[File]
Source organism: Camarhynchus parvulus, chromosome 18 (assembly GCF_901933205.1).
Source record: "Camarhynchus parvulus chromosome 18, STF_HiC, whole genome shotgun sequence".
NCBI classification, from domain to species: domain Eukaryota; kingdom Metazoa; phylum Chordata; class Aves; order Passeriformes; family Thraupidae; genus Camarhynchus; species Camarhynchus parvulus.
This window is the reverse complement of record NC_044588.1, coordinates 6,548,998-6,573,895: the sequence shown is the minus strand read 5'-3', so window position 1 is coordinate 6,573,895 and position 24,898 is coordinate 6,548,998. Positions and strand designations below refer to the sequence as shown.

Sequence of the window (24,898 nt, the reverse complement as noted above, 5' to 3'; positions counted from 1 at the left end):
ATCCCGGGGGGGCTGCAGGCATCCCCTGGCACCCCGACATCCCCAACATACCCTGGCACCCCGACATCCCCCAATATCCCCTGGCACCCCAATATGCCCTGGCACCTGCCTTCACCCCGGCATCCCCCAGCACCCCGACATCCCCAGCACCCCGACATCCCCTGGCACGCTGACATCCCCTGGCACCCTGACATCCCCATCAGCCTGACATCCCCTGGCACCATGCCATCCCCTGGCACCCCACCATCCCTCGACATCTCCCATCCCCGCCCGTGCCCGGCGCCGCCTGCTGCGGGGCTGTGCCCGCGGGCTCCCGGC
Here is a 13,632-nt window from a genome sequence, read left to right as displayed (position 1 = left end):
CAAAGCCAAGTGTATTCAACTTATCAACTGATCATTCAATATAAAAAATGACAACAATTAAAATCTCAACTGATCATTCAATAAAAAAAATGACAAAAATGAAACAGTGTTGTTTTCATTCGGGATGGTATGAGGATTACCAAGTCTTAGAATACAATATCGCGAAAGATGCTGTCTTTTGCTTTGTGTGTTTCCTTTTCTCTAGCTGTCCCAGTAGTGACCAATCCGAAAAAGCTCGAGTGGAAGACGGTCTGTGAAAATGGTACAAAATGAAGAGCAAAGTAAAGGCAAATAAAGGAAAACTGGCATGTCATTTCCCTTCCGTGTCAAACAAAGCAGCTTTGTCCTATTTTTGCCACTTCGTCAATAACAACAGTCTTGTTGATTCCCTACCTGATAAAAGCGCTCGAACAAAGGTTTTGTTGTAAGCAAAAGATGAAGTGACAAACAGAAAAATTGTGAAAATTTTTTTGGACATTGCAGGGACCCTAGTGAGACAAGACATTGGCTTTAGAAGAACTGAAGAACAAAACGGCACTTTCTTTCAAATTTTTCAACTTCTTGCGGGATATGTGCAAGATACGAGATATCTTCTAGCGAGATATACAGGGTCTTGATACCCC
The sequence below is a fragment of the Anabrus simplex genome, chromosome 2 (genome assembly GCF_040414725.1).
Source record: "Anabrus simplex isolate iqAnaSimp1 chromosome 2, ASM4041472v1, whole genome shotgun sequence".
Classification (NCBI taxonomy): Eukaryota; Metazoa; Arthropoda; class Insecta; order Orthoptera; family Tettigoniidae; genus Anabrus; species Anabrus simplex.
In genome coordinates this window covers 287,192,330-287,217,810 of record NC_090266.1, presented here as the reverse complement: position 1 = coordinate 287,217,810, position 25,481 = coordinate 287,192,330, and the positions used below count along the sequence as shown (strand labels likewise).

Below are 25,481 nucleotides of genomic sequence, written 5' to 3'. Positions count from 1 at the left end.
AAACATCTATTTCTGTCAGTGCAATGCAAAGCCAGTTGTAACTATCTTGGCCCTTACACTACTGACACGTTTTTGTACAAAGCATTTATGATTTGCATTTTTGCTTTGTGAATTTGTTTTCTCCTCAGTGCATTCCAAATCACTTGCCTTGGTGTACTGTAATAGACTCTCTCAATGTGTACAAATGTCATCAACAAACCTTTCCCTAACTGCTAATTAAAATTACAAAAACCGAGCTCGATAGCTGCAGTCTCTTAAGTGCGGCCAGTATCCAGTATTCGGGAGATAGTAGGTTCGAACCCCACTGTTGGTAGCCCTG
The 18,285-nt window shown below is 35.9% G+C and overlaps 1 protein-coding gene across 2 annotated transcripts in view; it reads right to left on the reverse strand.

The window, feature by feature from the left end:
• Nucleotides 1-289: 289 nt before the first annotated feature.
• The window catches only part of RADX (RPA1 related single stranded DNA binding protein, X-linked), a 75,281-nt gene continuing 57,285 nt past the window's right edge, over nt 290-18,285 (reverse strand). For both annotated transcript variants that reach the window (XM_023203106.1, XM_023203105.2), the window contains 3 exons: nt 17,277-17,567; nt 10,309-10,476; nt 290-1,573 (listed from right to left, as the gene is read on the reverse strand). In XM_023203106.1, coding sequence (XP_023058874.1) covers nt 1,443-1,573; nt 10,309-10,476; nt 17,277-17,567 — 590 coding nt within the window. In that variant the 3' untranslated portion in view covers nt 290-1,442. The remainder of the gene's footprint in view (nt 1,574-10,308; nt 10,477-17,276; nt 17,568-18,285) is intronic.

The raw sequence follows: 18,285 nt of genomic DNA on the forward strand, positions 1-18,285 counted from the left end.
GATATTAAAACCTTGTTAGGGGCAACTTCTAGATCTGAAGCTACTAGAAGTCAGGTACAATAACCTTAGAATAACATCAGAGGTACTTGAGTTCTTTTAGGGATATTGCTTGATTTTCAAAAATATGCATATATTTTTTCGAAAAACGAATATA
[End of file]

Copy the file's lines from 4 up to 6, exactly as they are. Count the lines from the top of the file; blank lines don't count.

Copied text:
This window is the reverse complement of record NC_044588.1, coordinates 6,548,998-6,573,895: the sequence shown is the minus strand read 5'-3', so window position 1 is coordinate 6,573,895 and position 24,898 is coordinate 6,548,998. Positions and strand designations below refer to the sequence as shown.

Sequence of the window (24,898 nt, the reverse complement as noted above, 5' to 3'; positions counted from 1 at the left end):
ATCCCGGGGGGGCTGCAGGCATCCCCTGGCACCCCGACATCCCCAACATACCCTGGCACCCCGACATCCCCCAATATCCCCTGGCACCCCAATATGCCCTGGCACCTGCCTTCACCCCGGCATCCCCCAGCACCCCGACATCCCCAGCACCCCGACATCCCCTGGCACGCTGACATCCCCTGGCACCCTGACATCCCCATCAGCCTGACATCCCCTGGCACCATGCCATCCCCTGGCACCCCACCATCCCTCGACATCTCCCATCCCCGCCCGTGCCCGGCGCCGCCTGCTGCGGGGCTGTGCCCGCGGGCTCCCGGC